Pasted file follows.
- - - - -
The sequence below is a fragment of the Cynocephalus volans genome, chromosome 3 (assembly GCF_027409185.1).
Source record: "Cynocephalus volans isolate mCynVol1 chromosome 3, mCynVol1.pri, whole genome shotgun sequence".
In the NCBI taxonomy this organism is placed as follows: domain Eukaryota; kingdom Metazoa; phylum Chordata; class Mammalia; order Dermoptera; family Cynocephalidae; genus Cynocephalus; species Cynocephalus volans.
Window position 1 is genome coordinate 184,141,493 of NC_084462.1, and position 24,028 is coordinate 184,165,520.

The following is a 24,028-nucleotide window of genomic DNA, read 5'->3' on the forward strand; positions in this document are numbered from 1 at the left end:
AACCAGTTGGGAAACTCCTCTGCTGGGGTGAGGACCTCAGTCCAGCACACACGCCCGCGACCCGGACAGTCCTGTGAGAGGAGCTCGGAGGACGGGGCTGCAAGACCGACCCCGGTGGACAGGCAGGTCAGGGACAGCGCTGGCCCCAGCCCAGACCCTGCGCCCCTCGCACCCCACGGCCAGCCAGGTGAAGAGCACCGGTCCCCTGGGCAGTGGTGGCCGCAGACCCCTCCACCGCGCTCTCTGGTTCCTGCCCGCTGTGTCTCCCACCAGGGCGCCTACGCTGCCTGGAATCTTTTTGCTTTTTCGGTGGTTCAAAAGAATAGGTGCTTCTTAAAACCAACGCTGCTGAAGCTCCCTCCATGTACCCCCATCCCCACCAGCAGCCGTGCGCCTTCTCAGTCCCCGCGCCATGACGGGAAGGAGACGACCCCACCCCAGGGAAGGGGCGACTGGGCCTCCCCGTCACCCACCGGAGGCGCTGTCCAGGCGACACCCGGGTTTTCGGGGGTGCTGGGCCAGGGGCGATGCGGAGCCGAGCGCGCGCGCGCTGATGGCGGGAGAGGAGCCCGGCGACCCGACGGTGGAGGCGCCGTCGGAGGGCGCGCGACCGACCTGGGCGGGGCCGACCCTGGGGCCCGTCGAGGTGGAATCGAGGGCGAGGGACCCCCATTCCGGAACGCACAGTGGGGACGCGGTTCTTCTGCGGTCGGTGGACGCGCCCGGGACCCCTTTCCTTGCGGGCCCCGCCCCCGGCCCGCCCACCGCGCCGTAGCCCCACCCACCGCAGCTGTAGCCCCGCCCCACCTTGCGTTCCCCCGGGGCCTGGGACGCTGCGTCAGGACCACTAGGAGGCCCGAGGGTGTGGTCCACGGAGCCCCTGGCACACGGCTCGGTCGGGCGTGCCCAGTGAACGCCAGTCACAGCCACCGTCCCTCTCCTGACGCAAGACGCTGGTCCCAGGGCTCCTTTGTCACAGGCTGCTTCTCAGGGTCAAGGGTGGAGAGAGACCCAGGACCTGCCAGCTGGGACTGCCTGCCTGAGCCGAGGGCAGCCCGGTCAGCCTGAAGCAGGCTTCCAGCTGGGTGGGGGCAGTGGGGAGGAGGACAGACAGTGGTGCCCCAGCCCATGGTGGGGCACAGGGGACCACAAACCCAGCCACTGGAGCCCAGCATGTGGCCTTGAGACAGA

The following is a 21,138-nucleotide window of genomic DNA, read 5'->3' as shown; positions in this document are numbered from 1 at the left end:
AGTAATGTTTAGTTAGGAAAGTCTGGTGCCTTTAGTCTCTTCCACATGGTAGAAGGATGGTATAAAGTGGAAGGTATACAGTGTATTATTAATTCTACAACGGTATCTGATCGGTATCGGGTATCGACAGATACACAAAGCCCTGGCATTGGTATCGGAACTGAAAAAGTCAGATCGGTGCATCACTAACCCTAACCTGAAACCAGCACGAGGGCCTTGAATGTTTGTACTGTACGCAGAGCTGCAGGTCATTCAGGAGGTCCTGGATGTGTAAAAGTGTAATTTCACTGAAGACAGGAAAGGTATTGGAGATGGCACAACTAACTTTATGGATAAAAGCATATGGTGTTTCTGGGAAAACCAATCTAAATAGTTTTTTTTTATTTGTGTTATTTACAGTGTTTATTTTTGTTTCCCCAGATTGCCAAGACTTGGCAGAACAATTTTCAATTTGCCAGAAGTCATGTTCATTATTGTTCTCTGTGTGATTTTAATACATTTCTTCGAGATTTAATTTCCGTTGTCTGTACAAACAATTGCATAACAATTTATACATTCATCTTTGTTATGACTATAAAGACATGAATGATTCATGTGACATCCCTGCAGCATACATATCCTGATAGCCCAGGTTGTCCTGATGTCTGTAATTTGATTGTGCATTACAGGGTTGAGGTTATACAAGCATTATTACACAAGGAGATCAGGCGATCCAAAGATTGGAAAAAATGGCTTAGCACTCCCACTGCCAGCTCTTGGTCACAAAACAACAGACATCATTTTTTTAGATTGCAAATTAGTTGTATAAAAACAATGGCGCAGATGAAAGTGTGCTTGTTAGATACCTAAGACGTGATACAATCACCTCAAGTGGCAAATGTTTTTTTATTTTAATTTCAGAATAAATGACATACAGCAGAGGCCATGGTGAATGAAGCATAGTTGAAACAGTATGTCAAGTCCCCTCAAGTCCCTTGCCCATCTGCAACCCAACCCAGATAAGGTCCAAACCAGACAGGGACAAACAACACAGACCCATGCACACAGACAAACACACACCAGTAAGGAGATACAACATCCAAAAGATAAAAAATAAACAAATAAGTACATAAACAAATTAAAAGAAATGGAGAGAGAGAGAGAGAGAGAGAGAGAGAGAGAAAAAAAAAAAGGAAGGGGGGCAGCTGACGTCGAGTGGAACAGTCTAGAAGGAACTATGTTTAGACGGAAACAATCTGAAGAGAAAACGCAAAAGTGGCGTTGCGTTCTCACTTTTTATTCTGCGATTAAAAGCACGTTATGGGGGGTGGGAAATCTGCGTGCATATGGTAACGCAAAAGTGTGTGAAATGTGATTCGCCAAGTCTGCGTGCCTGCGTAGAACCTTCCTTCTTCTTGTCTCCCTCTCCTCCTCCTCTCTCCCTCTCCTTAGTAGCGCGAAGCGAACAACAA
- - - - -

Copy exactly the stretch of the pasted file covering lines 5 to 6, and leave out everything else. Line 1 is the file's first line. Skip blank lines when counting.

The following is a 24,028-nucleotide window of genomic DNA, read 5'->3' on the forward strand; positions in this document are numbered from 1 at the left end:
AACCAGTTGGGAAACTCCTCTGCTGGGGTGAGGACCTCAGTCCAGCACACACGCCCGCGACCCGGACAGTCCTGTGAGAGGAGCTCGGAGGACGGGGCTGCAAGACCGACCCCGGTGGACAGGCAGGTCAGGGACAGCGCTGGCCCCAGCCCAGACCCTGCGCCCCTCGCACCCCACGGCCAGCCAGGTGAAGAGCACCGGTCCCCTGGGCAGTGGTGGCCGCAGACCCCTCCACCGCGCTCTCTGGTTCCTGCCCGCTGTGTCTCCCACCAGGGCGCCTACGCTGCCTGGAATCTTTTTGCTTTTTCGGTGGTTCAAAAGAATAGGTGCTTCTTAAAACCAACGCTGCTGAAGCTCCCTCCATGTACCCCCATCCCCACCAGCAGCCGTGCGCCTTCTCAGTCCCCGCGCCATGACGGGAAGGAGACGACCCCACCCCAGGGAAGGGGCGACTGGGCCTCCCCGTCACCCACCGGAGGCGCTGTCCAGGCGACACCCGGGTTTTCGGGGGTGCTGGGCCAGGGGCGATGCGGAGCCGAGCGCGCGCGCGCTGATGGCGGGAGAGGAGCCCGGCGACCCGACGGTGGAGGCGCCGTCGGAGGGCGCGCGACCGACCTGGGCGGGGCCGACCCTGGGGCCCGTCGAGGTGGAATCGAGGGCGAGGGACCCCCATTCCGGAACGCACAGTGGGGACGCGGTTCTTCTGCGGTCGGTGGACGCGCCCGGGACCCCTTTCCTTGCGGGCCCCGCCCCCGGCCCGCCCACCGCGCCGTAGCCCCACCCACCGCAGCTGTAGCCCCGCCCCACCTTGCGTTCCCCCGGGGCCTGGGACGCTGCGTCAGGACCACTAGGAGGCCCGAGGGTGTGGTCCACGGAGCCCCTGGCACACGGCTCGGTCGGGCGTGCCCAGTGAACGCCAGTCACAGCCACCGTCCCTCTCCTGACGCAAGACGCTGGTCCCAGGGCTCCTTTGTCACAGGCTGCTTCTCAGGGTCAAGGGTGGAGAGAGACCCAGGACCTGCCAGCTGGGACTGCCTGCCTGAGCCGAGGGCAGCCCGGTCAGCCTGAAGCAGGCTTCCAGCTGGGTGGGGGCAGTGGGGAGGAGGACAGACAGTGGTGCCCCAGCCCATGGTGGGGCACAGGGGACCACAAACCCAGCCACTGGAGCCCAGCATGTGGCCTTGAGACAGA